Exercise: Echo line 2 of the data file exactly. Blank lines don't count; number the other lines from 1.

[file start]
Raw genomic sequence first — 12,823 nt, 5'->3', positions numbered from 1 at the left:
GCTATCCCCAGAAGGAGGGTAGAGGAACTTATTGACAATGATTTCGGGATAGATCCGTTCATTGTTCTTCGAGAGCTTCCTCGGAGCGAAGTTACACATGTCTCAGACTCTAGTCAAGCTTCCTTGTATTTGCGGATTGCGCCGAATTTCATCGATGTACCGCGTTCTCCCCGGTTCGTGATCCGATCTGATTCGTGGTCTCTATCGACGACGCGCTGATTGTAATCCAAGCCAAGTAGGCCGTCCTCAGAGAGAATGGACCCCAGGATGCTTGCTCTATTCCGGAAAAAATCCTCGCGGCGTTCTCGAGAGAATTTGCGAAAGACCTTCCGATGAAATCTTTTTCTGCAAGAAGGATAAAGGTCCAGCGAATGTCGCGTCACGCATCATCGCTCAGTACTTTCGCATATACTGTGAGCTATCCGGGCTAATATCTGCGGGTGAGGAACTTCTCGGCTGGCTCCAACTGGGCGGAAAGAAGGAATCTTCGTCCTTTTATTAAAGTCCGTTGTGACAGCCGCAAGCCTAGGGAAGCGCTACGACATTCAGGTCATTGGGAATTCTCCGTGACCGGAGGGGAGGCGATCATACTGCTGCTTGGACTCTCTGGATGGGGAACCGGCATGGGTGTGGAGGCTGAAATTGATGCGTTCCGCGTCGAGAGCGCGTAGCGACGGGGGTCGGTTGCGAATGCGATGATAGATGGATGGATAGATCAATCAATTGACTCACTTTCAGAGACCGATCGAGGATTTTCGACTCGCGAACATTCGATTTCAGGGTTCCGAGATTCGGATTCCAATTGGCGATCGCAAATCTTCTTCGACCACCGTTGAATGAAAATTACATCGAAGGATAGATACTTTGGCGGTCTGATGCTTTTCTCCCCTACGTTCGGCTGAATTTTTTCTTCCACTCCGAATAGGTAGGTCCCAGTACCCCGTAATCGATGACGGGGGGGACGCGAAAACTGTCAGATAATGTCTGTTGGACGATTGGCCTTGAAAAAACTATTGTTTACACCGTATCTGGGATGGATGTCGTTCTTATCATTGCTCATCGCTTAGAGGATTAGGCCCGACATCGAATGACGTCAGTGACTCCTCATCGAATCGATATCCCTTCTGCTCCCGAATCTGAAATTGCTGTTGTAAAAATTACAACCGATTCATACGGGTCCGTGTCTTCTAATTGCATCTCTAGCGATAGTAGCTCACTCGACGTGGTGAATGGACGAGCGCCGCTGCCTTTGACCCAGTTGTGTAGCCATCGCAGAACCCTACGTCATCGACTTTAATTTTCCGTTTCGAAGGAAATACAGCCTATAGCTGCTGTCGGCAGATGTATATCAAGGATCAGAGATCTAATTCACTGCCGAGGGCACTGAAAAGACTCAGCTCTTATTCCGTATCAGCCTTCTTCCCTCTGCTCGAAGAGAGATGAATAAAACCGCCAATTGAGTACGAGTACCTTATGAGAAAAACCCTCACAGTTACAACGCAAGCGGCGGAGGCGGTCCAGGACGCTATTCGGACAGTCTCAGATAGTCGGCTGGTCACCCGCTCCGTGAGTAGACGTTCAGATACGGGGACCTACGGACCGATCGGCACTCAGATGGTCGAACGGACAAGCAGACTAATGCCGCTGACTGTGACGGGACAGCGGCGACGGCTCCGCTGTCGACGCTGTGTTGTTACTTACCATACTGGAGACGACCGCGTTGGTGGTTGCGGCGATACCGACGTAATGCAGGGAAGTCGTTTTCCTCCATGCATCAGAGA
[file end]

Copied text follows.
GCTATCCCCAGAAGGAGGGTAGAGGAACTTATTGACAATGATTTCGGGATAGATCCGTTCATTGTTCTTCGAGAGCTTCCTCGGAGCGAAGTTACACATGTCTCAGACTCTAGTCAAGCTTCCTTGTATTTGCGGATTGCGCCGAATTTCATCGATGTACCGCGTTCTCCCCGGTTCGTGATCCGATCTGATTCGTGGTCTCTATCGACGACGCGCTGATTGTAATCCAAGCCAAGTAGGCCGTCCTCAGAGAGAATGGACCCCAGGATGCTTGCTCTATTCCGGAAAAAATCCTCGCGGCGTTCTCGAGAGAATTTGCGAAAGACCTTCCGATGAAATCTTTTTCTGCAAGAAGGATAAAGGTCCAGCGAATGTCGCGTCACGCATCATCGCTCAGTACTTTCGCATATACTGTGAGCTATCCGGGCTAATATCTGCGGGTGAGGAACTTCTCGGCTGGCTCCAACTGGGCGGAAAGAAGGAATCTTCGTCCTTTTATTAAAGTCCGTTGTGACAGCCGCAAGCCTAGGGAAGCGCTACGACATTCAGGTCATTGGGAATTCTCCGTGACCGGAGGGGAGGCGATCATACTGCTGCTTGGACTCTCTGGATGGGGAACCGGCATGGGTGTGGAGGCTGAAATTGATGCGTTCCGCGTCGAGAGCGCGTAGCGACGGGGGTCGGTTGCGAATGCGATGATAGATGGATGGATAGATCAATCAATTGACTCACTTTCAGAGACCGATCGAGGATTTTCGACTCGCGAACATTCGATTTCAGGGTTCCGAGATTCGGATTCCAATTGGCGATCGCAAATCTTCTTCGACCACCGTTGAATGAAAATTACATCGAAGGATAGATACTTTGGCGGTCTGATGCTTTTCTCCCCTACGTTCGGCTGAATTTTTTCTTCCACTCCGAATAGGTAGGTCCCAGTACCCCGTAATCGATGACGGGGGGGACGCGAAAACTGTCAGATAATGTCTGTTGGACGATTGGCCTTGAAAAAACTATTGTTTACACCGTATCTGGGATGGATGTCGTTCTTATCATTGCTCATCGCTTAGAGGATTAGGCCCGACATCGAATGACGTCAGTGACTCCTCATCGAATCGATATCCCTTCTGCTCCCGAATCTGAAATTGCTGTTGTAAAAATTACAACCGATTCATACGGGTCCGTGTCTTCTAATTGCATCTCTAGCGATAGTAGCTCACTCGACGTGGTGAATGGACGAGCGCCGCTGCCTTTGACCCAGTTGTGTAGCCATCGCAGAACCCTACGTCATCGACTTTAATTTTCCGTTTCGAAGGAAATACAGCCTATAGCTGCTGTCGGCAGATGTATATCAAGGATCAGAGATCTAATTCACTGCCGAGGGCACTGAAAAGACTCAGCTCTTATTCCGTATCAGCCTTCTTCCCTCTGCTCGAAGAGAGATGAATAAAACCGCCAATTGAGTACGAGTACCTTATGAGAAAAACCCTCACAGTTACAACGCAAGCGGCGGAGGCGGTCCAGGACGCTATTCGGACAGTCTCAGATAGTCGGCTGGTCACCCGCTCCGTGAGTAGACGTTCAGATACGGGGACCTACGGACCGATCGGCACTCAGATGGTCGAACGGACAAGCAGACTAATGCCGCTGACTGTGACGGGACAGCGGCGACGGCTCCGCTGTCGACGCTGTGTTGTTACTTACCATACTGGAGACGACCGCGTTGGTGGTTGCGGCGATACCGACGTAATGCAGGGAAGTCGTTTTCCTCCATGCATCAGAGA